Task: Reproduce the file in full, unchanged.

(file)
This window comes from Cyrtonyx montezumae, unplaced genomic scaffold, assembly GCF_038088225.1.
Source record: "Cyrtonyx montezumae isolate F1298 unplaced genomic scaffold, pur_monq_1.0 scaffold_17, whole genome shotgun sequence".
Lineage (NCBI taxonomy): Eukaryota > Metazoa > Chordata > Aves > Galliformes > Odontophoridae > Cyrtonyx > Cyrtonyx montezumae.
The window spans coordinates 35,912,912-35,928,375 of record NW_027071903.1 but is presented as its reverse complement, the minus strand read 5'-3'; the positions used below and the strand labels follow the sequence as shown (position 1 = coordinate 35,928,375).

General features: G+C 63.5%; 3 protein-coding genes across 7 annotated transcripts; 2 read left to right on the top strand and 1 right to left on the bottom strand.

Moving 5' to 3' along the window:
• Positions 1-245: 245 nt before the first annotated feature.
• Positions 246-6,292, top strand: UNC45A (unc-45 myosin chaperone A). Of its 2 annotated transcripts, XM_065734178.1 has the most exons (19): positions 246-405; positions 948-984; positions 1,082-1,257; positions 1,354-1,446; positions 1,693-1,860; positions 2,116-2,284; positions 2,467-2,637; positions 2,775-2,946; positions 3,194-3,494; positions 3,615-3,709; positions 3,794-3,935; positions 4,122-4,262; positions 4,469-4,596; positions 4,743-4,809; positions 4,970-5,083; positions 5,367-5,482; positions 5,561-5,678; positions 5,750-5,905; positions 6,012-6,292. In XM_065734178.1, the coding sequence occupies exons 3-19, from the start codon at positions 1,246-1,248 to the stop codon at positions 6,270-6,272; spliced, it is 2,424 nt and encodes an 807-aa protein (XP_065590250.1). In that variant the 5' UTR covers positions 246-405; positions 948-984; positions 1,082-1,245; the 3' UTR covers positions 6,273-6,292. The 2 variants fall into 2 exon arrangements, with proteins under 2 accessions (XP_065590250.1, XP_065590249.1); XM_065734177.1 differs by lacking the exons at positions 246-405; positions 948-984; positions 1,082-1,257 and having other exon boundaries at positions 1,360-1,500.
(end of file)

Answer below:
This window comes from Cyrtonyx montezumae, unplaced genomic scaffold, assembly GCF_038088225.1.
Source record: "Cyrtonyx montezumae isolate F1298 unplaced genomic scaffold, pur_monq_1.0 scaffold_17, whole genome shotgun sequence".
Lineage (NCBI taxonomy): Eukaryota > Metazoa > Chordata > Aves > Galliformes > Odontophoridae > Cyrtonyx > Cyrtonyx montezumae.
The window spans coordinates 35,912,912-35,928,375 of record NW_027071903.1 but is presented as its reverse complement, the minus strand read 5'-3'; the positions used below and the strand labels follow the sequence as shown (position 1 = coordinate 35,928,375).

General features: G+C 63.5%; 3 protein-coding genes across 7 annotated transcripts; 2 read left to right on the top strand and 1 right to left on the bottom strand.

Moving 5' to 3' along the window:
• Positions 1-245: 245 nt before the first annotated feature.
• Positions 246-6,292, top strand: UNC45A (unc-45 myosin chaperone A). Of its 2 annotated transcripts, XM_065734178.1 has the most exons (19): positions 246-405; positions 948-984; positions 1,082-1,257; positions 1,354-1,446; positions 1,693-1,860; positions 2,116-2,284; positions 2,467-2,637; positions 2,775-2,946; positions 3,194-3,494; positions 3,615-3,709; positions 3,794-3,935; positions 4,122-4,262; positions 4,469-4,596; positions 4,743-4,809; positions 4,970-5,083; positions 5,367-5,482; positions 5,561-5,678; positions 5,750-5,905; positions 6,012-6,292. In XM_065734178.1, the coding sequence occupies exons 3-19, from the start codon at positions 1,246-1,248 to the stop codon at positions 6,270-6,272; spliced, it is 2,424 nt and encodes an 807-aa protein (XP_065590250.1). In that variant the 5' UTR covers positions 246-405; positions 948-984; positions 1,082-1,245; the 3' UTR covers positions 6,273-6,292. The 2 variants fall into 2 exon arrangements, with proteins under 2 accessions (XP_065590250.1, XP_065590249.1); XM_065734177.1 differs by lacking the exons at positions 246-405; positions 948-984; positions 1,082-1,257 and having other exon boundaries at positions 1,360-1,500.